Over the years, as a public speaker, I have been asked to speak on many subjects to which I did not have a prepared talk. This weekend will be one of them. This weekend I have been asked to speak on Love and Relationships, only two of the biggest topics in the Universe. Love, in my opinion is bigger than anything we could imagine and cannot be encapsulated. Relationships are harder than we imagine and also cannot be encapsulated. And there in lies the rub. Leaving “Love” alone and jumping straight to relationships, I believe the most “enlightened thing I can say on relationships would be something that I have thought about since I was a child.
As I child I remember hearing an adult male refer to his wife, as “My other half.” Something about that statement did not sit well with me. I then had an even stronger visceral reaction to another adult male, some time later, say, as he referred to his wife, “My better half.” This wasn’t gender specific. This was something that I later noted was used interchangeably between the sexes as they referred to each other, whether to their wives or their husbands.
As a young adult, engaging and experiencing relationships of my own, I reflected upon these phrases, “My other half,” or “My better half,” and wondered if that was my job in finding a mate. Was I to find “My other half?” Was I to find “My better half?” As a child, I saw these people, especially the men, living what I could have easily termed “half a life.” Some of them were workers for their wives. The opposite was also true. In some cases, where the male was dominant, the wife was a servant to their husbands, and their life revolved around the husband.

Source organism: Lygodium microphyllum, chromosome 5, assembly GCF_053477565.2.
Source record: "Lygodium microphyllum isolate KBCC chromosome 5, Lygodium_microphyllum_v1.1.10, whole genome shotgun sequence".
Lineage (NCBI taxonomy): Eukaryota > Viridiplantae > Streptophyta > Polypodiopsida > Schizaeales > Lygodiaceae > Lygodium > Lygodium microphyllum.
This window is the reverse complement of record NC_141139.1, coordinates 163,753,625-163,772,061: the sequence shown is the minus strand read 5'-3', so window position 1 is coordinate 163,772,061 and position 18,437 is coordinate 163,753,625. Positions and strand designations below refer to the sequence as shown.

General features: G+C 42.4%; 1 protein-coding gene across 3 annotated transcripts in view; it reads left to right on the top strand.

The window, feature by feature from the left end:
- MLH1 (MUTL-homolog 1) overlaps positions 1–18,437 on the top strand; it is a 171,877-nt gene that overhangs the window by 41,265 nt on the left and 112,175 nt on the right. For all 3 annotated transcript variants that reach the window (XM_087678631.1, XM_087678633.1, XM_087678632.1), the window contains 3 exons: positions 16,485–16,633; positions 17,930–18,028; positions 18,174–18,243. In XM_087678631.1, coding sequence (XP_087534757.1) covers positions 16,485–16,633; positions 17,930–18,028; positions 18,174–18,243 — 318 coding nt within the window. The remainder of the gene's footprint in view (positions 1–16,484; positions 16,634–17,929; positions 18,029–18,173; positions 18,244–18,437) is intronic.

I was not of that generation and I did not live their lives, which in some cases were hard and survival was threatened, therefore, as an adult of this age, I do not want to judge the decisions and “relationships” they had. I also knew many of them did the best they could. But as I was looking forward to how we could progress, evolve and take relationships to a whole new level, two questions came to mind. The first was, “Does this mean I am a half?” The second question was, “Who wants a half of anything, much less a person with whom to relate?”
The answer came one day in church. In the Catholic Catechism there is as a foundational belief; the belief in the Triune God, or The Trinity, also known as The Father, The Son and The Holy Spirit. The Vatican explains about the Trinity that “The divine persons do not share the divinity among themselves but each of them is God whole and entire.” The Catechism goes on to read, “The divine persons are really distinct from one another. ‘God is one but not solitary.’”
I thought this was a perfect way to describe the evolving relationships, each of the parties in a relationship is distinct from one another. Each is one, but not solitary. Years later I came up with a catch phrase that I have used in my work with my clients since. “There is no magic in two halves coming together to make a whole.” I will explain.
If you have a piece of paper and you tear it in half. When you bring those two half pieces of paper together and make a whole paper again… so what! There is no magic there, as far as I am concerned. The magic in a relationship, for me, is when one can take two already whole and complete pieces of paper and bring them together to make a whole. Now, that’s a magical relationship!